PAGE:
Senators Mike Lee (Utah), Rick Scott (Florida), and Ted Cruz (Texas) of the Republican who was leading a group of conservative senators opposed the move, while Senator Leahy objected to a request for unanimous agreement to move the GOP legislation.
Instead of a year-end omnibus bill that would raise the levels of discretionary expenditure for both military and non-military purposes, the Republicans have pushed for Congress to enact a stop-gap spending measure extending until 2023. On that omnibus bill, discussions between Democrats and Republicans are still ongoing.
Sen. Lee asserts that it has become normal to postpone significant financial decisions to the next Congress when one party loses control of the House. According to Sen. Lee, There have only been five instances in which a different party has taken control of the House of Representatives. And in precisely zero of those cases, Congress approved the bill after the election to pass enormous comprehensive spending legislation during a lame-duck session.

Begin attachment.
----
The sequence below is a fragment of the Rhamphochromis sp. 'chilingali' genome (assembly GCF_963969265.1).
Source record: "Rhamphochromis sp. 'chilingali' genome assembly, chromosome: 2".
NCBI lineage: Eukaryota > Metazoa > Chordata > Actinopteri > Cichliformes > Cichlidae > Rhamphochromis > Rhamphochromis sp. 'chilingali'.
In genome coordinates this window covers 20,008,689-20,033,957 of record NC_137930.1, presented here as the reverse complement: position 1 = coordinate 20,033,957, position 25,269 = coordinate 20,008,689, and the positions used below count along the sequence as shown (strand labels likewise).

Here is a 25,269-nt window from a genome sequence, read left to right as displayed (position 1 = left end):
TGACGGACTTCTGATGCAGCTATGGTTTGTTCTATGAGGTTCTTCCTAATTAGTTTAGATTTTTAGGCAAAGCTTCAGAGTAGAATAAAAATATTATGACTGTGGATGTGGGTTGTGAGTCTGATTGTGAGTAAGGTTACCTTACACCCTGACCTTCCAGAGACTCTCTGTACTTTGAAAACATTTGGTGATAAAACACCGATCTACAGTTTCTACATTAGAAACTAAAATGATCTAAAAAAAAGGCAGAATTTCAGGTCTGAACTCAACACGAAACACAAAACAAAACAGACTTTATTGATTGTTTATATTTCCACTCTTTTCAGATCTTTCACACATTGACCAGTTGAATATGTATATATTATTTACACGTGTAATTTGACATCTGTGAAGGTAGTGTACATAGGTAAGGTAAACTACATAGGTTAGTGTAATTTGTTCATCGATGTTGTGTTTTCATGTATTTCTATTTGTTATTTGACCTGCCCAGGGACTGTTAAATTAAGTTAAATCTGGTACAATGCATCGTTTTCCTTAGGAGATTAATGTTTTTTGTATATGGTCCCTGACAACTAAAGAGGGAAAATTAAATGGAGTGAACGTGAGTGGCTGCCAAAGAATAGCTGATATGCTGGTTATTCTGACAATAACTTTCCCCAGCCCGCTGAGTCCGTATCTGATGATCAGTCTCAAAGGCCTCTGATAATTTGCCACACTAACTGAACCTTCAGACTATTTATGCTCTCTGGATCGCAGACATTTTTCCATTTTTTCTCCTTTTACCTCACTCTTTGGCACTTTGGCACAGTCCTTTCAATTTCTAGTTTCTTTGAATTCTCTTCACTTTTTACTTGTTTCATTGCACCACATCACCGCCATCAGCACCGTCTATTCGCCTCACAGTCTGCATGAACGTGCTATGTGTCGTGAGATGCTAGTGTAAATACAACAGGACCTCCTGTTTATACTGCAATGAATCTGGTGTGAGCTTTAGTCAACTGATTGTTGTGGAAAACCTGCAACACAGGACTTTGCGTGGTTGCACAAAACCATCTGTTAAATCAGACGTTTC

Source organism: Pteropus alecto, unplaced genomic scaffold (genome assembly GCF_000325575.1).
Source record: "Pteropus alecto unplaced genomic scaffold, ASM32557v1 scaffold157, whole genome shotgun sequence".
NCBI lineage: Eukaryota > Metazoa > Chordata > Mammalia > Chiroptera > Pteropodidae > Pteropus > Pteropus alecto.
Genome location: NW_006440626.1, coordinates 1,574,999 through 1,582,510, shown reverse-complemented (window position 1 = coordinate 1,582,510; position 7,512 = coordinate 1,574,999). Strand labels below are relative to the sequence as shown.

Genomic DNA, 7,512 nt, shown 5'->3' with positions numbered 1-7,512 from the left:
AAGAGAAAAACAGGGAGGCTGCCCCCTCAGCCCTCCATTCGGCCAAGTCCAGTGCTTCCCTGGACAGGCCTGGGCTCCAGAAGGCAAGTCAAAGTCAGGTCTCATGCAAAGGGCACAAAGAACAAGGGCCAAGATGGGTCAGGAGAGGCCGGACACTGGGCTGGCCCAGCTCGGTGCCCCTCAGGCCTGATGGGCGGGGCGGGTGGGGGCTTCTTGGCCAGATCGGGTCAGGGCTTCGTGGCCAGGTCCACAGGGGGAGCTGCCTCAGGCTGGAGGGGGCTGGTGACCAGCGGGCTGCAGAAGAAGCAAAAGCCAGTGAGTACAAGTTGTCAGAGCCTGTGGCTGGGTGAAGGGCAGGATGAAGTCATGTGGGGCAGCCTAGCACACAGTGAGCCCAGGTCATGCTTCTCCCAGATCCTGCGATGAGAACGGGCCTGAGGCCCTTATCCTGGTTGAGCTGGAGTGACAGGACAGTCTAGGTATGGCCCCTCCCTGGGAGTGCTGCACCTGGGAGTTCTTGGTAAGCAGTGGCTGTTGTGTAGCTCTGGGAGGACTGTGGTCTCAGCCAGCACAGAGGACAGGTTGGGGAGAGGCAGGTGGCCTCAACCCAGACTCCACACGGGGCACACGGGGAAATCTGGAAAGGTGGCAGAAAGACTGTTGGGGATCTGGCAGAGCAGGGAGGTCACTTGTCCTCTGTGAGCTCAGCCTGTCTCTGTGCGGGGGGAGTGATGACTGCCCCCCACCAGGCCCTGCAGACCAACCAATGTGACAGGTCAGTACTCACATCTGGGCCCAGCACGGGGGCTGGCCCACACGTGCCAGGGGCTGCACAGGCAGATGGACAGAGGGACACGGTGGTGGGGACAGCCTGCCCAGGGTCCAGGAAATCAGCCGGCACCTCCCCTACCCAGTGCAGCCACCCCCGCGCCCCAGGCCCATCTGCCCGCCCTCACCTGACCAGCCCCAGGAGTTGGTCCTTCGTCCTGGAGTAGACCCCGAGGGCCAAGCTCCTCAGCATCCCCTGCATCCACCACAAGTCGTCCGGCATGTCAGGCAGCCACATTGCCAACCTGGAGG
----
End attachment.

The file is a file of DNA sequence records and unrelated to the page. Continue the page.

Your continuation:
Sen. Leahy disagreed, saying that the plan would leave $76 billion for national security “on the Republican cutting room floor” and result in a $7.5 billion funding shortfall for medical treatment for veterans.
Sen. Scott, who spoke on the floor after Leahy objected, backed Lee’s idea. ” Sen. Lee’s simple continuing resolution should be accepted rather than a convoluted omnibus budget measure. This enables a new Congress to draft a legitimate, balanced budget, which is what we ought to be doing in any case,” he continued.
Sen. Scott and Senate Republican Leader Mitch McConnell (Kentucky), who favors passing a year-end omnibus, have clashed over the GOP’s approach to a funding bill. Last month, he ran against McConnell for the position of Senate GOP leader and received 10 of the 48 votes.